Scroll Top

THE 3 INCLUSION LESSONS I learned while living in Italy as a black woman

Black lady with denim turban, fucsia sweater, jeans and white sneakers sitting on metal steps. She wears glasses. big mural behind her showing a lady.

The fashion world has always had a great influence on the perception of beauty.

I have always been very conditioned by what I saw.
Whether I wanted it or not, what the great fashion industry proposed was done according to precise standards.

For years I believed in a canon of beauty that did not represent me. I felt at fault, and constantly looking for the best way to conform to a label considered acceptable.

To be considered a beautiful black woman, I had to be like Naomi Campbell: with her physical characteristics and straight Western-looking hair.

Believe me, if you weren’t like that, you’d have a hard time dressing and finding clothes that fit your shape. In Italy for years, and often still today, if you’re looking for something specific for your skin colour, you’ll probably have to …”search online”.
Fine but…what about my shopping experience?
It took Calzedonia 32 years to understand that in Italy there are women of other colours who want to wear skin-coloured socks… in their own colours of course.

In all these years I’ve understood that, if I wanted something that was good enough for me, I either had to spend more or look for it on the Internet.
But I don’t like either of those to be my only choices. They should be an option.
Somebody says the reason lies behind the lack of demand in our country: but have they ever thought that people like me would turn somewhere else right because they are not considered enough?!
I mean, what are the statistics they are looking at?

Things have improved a bit since I was a kid, but there’s still a lot of work to do. Inclusion also applies to the possibility of shopping like everyone else: entering a shop and finding the right matches.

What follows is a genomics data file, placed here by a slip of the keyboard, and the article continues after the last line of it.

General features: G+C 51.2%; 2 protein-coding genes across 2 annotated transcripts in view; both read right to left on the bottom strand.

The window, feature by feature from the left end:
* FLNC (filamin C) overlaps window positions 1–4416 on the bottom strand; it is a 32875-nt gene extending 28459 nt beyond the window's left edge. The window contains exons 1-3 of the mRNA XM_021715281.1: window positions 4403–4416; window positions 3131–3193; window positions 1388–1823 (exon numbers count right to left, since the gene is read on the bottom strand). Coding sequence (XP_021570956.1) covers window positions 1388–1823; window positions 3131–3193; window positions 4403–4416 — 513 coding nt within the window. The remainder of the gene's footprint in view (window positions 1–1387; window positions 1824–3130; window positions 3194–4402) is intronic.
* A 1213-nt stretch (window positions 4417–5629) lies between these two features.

It’s about feeling as an active part of society.

And let’s talk about advertising!

Even worse! There are huge gaffes, most likely because there is not enough representation, not enough culture or understanding.
In my life as a woman, fashion retailer and freelance digital marketing consultant, I’ve learned many things that can help change this.


Here are my 3 tips to start adopting a more inclusive approach, no matter the size of your business:

Writing in fucsia and yellow saying three inclusive lessons

1) Reevaluate your ideal client
When you say who your target, your personas are specify all their features: it is on this that your communication and production or service creation will have to be based. Your are selling to them!

2) Representation counts
Your customers want to feel represented and to recognize themselves in what you do: in your values, in the causes you believe in, and also in your image.
It would be great if you could integrate images that represent the real society, beyond the utopian and glossy ones.

3) Let yourself be influenced by something different.
Start following people who are different from you, this will allow you to increase your awareness and knowledge; start talking and interacting with them about aspects you have in common.
These actions will help you understand and be more attentive.
Being inclusive requires serious commitment, even if sometimes it feels like walking on a minefield.
But if you really want to start considering diversity as an asset and an integral part of your every day life, please don’t waste time.

Skip to content